As for the second phase of the fortress, kurkar stone battlements were found. The thickness of this wall was about 2.5 meters, and it rose more than 2 meters in height.
Sukenik, Yeivin and Avigad also found two burned layers which they believed to be associated with the second phase of the fortress, since they are above the rooms of the first fortress. They dated pottery found in the burnt layers to the end of the 9th and the early 8th centuries BCE.
In conclusion, the original excavators determined that the fortress belonged to the Israelite kingdom, and they attributed the destruction of its second phase to the campaign of the Assyrian conqueror Tiglath-Pileser III in 734 BCE.
Made in Lesbos
Fantalkin and Tal carefully reviewed the field notes of the original excavators, re-examined the ceramic finds from the fortress, which had been stored at the Hebrew University of Jerusalem, and came to totally different conclusions.
The pottery from both phases at Tell Qudadi had been brought to the fortress from various regions, some from Lebanon, others from the coastal area, from the Galilee, from the Shephelah and from the Negev. But all were from the time period dubbed the Iron Age IIB, which corresponds to the 8th and 7th centuries BCE – hundreds of years later than what Avigad, Yeivin and Sukenik had assumed.
This new theory is supported by a unique discovery from Tell Qudadi: a rather large fragment of an imported amphora (a vessel for liquid storage) which originated on the island of Lesbos in the Aegean Sea. The Lesbian amphora could be roughly dated to around 700 BCE, not before.
Likewise, an additional piece of imported Aegean pottery, found in the context of the second fortress, provides a secure date in the early 7th century BCE.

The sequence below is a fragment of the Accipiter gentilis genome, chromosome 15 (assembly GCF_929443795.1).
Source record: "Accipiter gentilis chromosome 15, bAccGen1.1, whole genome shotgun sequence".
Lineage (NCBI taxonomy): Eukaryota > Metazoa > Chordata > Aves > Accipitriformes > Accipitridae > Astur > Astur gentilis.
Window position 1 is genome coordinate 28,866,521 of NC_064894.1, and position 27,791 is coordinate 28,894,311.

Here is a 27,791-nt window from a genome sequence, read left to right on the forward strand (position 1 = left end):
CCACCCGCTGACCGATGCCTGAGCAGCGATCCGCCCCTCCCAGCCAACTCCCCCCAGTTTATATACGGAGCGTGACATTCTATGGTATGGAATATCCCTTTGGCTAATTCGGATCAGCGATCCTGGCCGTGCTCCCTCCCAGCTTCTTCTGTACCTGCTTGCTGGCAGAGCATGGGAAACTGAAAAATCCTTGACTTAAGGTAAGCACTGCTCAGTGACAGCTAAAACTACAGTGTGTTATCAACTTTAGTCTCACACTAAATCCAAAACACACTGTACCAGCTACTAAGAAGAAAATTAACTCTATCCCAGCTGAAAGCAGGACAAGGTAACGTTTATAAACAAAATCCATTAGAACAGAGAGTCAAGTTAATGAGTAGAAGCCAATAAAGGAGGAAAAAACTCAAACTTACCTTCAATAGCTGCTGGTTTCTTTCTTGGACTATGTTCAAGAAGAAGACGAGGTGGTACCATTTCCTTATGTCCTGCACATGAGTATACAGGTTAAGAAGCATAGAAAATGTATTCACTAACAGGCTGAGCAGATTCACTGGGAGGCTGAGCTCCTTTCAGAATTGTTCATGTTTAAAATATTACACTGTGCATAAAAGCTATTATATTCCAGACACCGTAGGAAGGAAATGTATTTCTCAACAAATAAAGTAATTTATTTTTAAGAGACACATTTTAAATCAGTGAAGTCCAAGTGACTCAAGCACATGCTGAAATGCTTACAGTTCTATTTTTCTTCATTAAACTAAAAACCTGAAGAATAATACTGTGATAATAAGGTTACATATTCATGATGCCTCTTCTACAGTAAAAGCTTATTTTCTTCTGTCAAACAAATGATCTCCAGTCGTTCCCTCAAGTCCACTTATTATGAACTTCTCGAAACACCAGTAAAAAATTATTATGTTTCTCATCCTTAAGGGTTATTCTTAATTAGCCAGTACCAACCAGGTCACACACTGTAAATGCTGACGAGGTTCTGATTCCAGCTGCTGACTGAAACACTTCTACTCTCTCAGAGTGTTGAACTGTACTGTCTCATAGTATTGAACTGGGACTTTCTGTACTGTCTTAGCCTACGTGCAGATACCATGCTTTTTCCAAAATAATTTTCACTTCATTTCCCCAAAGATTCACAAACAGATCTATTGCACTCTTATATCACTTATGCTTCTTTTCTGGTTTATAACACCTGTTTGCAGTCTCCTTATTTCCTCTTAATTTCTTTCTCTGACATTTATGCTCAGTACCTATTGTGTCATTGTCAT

Based on the pottery, the field notes of the excavators, and extensive knowledge regarding geopolitical developments that occurred at the Levant during the Iron Age IIB period, Fantalkin and Tal concluded that the Tell Qudadi fortress had first been built in the late 8th century BCE. It only functioned for about 100 years, over the time period corresponding to neo-Assyrian rule over the Levant.
The Neo-Assyrian Empire existed from 911 and 612 BCE, and from the second half of the 8th century BCE it rose to prominence as a vast – if relatively short-lived – regional power, gaining control over the Levant, including ancient Israel, and for some time even controlling Egypt. It covered all of today's Lebanon, Syria and Israel, vast swathes of Iraq, and reached as far east as the Persian Gulf. (Much evidence of the Assyrian and neo-Assyrian culture in Mesopotamia has recently been destroyed by ISIS.)
The Qudadi fortress was built in a strategic location, on the mouth of the Yarkon, the largest of the coastal rivers. It was also strategically situated on the main maritime and coastal route linking Phoenicia and Egypt.
The pottery assemblages discovered at the fortress and their date imply, according to Fantalkin and Tal, that the fortress was part of a logistical network of fortresses and administrative structures the Neo-Assyrian rulers built along the coast (using local labor, most likely). The citadel at Tell Qudadi evidently served as a sort of hub, storing foodstuffs and the like, which were then supplied to other neo-Assyrian strongholds inland and along the coast.
Tell Qudadi may have served as an administrative center, playing an important role in the routing of maritime commerce and its concomitant taxes that were collected by Assyrian representatives, Fantalkin and Tal also believe. It also provided services to other settlements and fortresses situated along the banks of the Yarkon River, including Tell Qasile, Tel Gerisa, Tell Abu Zetiun, and perhaps Tel Aphek.
The researchers presented their conclusions about the site, its foundation and its role, at a special conference on March 10, organized by Tel Aviv University and the Israel Antiquities Authority.